© 1995 – Routledge
'I want to begin by declaring that I regard scientific knowledge as the most important kind of knowledge we have', writes Sir Karl Popper in the opening essay of this book, which collects his meditations on the real improvements science has wrought in society, in politics and in the arts in the course of the twentieth century. His subjects range from the beginnings of scientific speculation in classical Greece to the destructive effects of twentieth century totalitarianism, from major figures of the Enlightenment such as Kant and Voltaire to the role of science and self-criticism in the arts. The essays offer striking new insights into the mind of one of the greatest twentieth century philosophers.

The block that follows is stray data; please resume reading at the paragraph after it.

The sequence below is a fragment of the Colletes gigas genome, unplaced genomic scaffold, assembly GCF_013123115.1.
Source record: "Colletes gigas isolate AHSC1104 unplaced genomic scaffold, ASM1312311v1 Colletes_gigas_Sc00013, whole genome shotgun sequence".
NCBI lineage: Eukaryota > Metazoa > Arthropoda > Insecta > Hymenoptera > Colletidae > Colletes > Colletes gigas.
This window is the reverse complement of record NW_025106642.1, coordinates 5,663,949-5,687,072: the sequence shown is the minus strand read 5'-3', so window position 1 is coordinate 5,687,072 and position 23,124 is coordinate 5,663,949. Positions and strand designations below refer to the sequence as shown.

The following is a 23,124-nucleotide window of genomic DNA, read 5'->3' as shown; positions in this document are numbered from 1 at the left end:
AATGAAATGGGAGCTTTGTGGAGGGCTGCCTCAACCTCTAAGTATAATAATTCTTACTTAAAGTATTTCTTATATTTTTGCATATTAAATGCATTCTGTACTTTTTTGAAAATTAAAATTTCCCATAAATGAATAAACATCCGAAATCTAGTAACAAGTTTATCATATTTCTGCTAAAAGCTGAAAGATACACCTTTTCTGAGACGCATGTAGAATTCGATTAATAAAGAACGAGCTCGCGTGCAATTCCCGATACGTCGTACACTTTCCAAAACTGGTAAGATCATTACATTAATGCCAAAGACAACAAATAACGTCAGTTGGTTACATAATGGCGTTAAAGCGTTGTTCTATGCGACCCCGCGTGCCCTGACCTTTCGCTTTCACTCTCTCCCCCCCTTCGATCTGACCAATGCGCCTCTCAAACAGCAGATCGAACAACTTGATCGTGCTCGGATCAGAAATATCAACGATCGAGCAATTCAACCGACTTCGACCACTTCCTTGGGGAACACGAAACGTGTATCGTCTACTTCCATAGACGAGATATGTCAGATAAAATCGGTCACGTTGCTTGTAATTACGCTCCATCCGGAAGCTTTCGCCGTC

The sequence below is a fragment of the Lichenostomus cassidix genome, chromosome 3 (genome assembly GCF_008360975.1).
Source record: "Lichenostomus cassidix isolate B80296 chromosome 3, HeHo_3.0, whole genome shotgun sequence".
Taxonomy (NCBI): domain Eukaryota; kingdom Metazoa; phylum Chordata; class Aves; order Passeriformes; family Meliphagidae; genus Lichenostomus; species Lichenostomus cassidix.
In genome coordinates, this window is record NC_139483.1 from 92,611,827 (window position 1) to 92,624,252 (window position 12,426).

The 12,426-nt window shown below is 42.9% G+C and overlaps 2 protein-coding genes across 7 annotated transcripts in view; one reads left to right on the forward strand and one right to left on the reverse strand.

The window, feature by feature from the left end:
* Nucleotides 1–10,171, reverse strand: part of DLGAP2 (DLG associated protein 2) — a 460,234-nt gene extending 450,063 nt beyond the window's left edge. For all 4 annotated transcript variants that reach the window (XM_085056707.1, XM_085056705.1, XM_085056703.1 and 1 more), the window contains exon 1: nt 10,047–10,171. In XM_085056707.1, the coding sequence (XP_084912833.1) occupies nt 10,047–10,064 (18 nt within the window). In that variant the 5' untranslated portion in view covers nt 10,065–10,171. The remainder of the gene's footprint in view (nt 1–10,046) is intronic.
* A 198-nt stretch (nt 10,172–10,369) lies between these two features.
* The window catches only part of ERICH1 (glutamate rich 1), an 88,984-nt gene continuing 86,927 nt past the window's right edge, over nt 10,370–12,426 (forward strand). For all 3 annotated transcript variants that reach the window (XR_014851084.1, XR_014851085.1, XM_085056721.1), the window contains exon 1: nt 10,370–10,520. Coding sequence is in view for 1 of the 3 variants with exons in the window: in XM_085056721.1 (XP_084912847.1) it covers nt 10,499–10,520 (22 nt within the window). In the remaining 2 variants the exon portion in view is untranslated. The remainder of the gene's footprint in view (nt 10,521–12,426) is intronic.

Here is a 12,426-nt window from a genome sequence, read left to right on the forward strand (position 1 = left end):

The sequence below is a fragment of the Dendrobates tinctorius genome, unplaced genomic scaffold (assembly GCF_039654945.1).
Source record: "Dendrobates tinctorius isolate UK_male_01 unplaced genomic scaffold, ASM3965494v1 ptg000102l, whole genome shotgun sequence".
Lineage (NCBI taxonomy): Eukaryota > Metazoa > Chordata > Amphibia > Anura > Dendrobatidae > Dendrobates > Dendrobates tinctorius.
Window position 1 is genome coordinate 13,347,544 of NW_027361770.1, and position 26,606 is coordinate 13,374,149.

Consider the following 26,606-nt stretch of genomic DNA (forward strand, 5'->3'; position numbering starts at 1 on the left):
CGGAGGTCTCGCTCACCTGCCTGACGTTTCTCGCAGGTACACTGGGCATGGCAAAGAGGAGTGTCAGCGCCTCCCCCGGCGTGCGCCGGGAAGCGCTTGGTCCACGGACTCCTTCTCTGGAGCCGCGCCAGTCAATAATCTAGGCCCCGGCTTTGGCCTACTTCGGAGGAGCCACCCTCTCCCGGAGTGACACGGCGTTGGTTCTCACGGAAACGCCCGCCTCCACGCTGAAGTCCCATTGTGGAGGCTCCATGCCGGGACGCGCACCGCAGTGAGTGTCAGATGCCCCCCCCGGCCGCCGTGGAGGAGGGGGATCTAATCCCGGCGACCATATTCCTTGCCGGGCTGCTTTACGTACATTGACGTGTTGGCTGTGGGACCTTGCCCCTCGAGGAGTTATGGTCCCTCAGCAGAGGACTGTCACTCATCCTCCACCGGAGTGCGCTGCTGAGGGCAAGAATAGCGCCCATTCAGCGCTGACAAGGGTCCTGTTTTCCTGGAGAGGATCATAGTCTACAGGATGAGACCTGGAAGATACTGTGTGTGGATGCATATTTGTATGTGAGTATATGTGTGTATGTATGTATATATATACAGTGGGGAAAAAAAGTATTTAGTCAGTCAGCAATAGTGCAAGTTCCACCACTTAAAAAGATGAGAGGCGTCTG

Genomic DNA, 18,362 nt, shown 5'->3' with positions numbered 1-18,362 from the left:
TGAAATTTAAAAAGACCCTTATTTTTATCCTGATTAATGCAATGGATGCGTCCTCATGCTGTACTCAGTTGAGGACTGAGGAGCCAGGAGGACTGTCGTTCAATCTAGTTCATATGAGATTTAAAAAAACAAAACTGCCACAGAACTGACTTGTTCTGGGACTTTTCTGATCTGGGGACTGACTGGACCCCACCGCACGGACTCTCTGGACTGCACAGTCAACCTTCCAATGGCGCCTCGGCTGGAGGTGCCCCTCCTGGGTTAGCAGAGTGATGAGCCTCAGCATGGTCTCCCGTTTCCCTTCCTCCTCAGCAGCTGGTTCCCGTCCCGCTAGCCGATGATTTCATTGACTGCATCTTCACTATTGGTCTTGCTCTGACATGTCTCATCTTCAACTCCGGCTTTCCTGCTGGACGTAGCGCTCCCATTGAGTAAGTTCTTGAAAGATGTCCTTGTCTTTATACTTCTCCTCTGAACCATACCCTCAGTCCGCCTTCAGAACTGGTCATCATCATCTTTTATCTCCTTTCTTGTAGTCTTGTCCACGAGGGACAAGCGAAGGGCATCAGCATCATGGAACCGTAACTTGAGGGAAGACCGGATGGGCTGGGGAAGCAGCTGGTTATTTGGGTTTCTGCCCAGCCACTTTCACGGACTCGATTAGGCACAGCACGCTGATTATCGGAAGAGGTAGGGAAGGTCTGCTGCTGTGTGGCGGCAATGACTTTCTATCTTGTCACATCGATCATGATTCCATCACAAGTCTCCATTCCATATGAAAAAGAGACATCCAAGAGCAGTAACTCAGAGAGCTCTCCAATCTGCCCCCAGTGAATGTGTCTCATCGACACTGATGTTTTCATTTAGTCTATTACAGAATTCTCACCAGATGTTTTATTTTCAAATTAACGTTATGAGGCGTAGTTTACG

'It offers us a chance to renew our acquaintance with this veteran philosopher and to learn some new things.' - Jim Baggott, New Scientist
'Each of these essays speaks out in Popper's firm, clear, unambiguous voice … they are very readable and persuasive on important issues.' - Nature